Many professional gamblers believe that whether a fighter is orthodox (right-handed) or southpaw (left-handed) greatly affects the result of a bout.
Most fighters who fight in the UFC use an orthodox stance, which is no surprise (that’s why it’s called “orthodox”). But fighting southpaw may actually give a fighter an advantage. According to betmma.tips, southpaws have a higher success rate, winning 53% of their fights.
The bigger advantage, though, comes from being fluid. Fighters who can switch their stance from southpaw to orthodox win at a 57% clip. You are starting to see this technique become a lot more prevalent in MMA and it is definitely something to consider before wagering.
That said, don’t make this the only factor you consider before placing a bet on a fight. As with every factor herein, it should be used as part of your overall research.
5. The Odds Are Usually Pretty Accurate
The people who set the odds at sportsbooks may not compete in the sport of MMA, but they do extensive homework before creating moneylines and props. They keep an eye on factors like past performances, weight issues, injuries, layoff time between contests, etc. It’s their job and, unless you’re a professional gambler, they devote more time to it than you possibly can.
When you see a massive underdog, the odds are long for good reason. The “house” is trying to lure bets on a fighter who has no realistic chance of winning, and bettors get sucked in by the potential payout. When we tell you to find value on an underdog, that doesn’t mean making ill-informed bets on anyone who could net you a windfall. While sportsbooks aren’t perfect, they are usually pretty accurate and err in their own favor. You have to be very selective to win in the long-run.
Also keep in mind that no wager, no matter how big of a favorite the fighter is, means they are a guarantee to win. Anything can happen in MMA; all it takes is one lucky punch and it’s all over.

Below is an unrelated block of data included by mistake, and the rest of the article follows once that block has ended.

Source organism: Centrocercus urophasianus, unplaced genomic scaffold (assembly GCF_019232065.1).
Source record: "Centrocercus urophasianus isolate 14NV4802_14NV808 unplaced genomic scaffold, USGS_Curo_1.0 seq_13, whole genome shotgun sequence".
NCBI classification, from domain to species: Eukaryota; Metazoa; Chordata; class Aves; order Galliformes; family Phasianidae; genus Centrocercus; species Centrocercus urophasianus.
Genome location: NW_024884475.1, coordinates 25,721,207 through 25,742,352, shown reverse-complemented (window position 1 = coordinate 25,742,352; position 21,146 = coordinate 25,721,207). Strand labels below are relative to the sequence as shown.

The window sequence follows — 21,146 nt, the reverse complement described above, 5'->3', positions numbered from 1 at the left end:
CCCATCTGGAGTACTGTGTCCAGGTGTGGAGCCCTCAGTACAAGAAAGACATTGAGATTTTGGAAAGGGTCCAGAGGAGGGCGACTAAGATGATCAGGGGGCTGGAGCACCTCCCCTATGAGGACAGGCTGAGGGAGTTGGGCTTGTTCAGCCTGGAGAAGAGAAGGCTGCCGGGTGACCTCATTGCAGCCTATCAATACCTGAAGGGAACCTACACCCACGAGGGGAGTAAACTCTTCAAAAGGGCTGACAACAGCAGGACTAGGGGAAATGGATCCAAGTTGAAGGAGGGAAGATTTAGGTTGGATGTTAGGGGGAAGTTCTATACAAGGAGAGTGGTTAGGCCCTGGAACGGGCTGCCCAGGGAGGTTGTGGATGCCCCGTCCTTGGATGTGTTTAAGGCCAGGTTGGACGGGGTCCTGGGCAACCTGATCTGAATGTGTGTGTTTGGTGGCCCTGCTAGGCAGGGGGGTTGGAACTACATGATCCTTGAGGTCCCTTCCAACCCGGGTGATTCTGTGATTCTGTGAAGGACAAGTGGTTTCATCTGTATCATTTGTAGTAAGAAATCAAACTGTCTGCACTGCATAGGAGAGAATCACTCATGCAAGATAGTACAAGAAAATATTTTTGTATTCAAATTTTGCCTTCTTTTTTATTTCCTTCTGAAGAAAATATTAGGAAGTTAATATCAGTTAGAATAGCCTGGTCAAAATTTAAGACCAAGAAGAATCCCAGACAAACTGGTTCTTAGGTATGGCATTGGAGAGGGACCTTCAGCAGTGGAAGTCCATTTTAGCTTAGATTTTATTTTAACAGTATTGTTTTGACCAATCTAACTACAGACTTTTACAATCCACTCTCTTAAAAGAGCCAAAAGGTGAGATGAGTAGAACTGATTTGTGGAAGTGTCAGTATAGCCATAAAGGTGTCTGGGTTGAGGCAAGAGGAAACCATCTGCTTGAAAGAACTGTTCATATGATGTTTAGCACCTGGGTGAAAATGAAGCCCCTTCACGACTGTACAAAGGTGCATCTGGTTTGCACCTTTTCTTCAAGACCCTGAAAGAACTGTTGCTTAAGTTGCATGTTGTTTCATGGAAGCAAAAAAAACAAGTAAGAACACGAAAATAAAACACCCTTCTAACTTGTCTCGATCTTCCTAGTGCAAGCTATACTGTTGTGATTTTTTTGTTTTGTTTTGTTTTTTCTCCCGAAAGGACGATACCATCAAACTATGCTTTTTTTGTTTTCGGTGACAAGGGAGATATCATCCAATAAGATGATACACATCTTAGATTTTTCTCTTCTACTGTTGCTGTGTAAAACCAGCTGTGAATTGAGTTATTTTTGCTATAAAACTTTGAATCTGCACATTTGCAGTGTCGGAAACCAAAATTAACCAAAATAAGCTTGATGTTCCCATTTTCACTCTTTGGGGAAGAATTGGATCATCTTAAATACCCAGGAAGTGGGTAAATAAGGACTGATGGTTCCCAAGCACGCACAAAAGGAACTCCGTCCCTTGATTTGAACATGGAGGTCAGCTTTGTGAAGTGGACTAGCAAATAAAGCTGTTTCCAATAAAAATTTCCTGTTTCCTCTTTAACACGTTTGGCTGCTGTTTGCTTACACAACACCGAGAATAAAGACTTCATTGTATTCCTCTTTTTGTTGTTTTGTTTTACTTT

6. Mental Warfare
A lot of fighters will use press conferences and interviews as a way to get into their opponent’s heads. Not every fighter does this, but it has become commonplace for the likes of a Conor McGregor to cut a WWE-style promo to try to get his opponent off his game. It’s called mental warfare and, as a bettor, you should be aware of it because some fights are won and lost well before the fighters enter the Octagon.
To be able to compete at the top of your game, a fighter must always stay composed. Fighters who become unfocused or fight with emotion tend to deviate from their game-plans, which can prove costly. Fighters who talk a lot of trash before their fights are trying to put pressure on their opponents so they crack under pressure. Some can ignore the showmanship, others get frazzled.
This is a big part of why we advised betting on Floyd Mayweather when he fought Conor McGregor. The general perception was that McGregor was “winning” the press conferences. He was saying all the right things and crushing Mayweather in the PR department. It convinced the general public that he had a realistic shot to win, and his odds got shorter as a result; some laypeople even figured that Mayweather, who looked visibly perturbed at a lot of the press events, would fight angry.
If you know anything about Mayweather’s career, you know that he crafts impeccable game-plans and never deviates from them, which is a big part of why he entered that fight 49-0. Lo and behold, that trend continued against McGregor.
When you’re looking at fighters’ histories, explore whether they have been involved in any heated rivalries and how they performed in the resulting fights. That should give you an idea of how composed they will be in their upcoming bout.
Take Your Sports Betting Strategy to the Next Level
When it comes to maximizing your profit in sports betting, there’s a lot more that comes into play than just picking the winners.
That’s we’ve designed a well-rounded guide to the sharpest sports betting strategies, where you can learn everything from how to find the best odds to how to lock in guaranteed profit via arbitrage.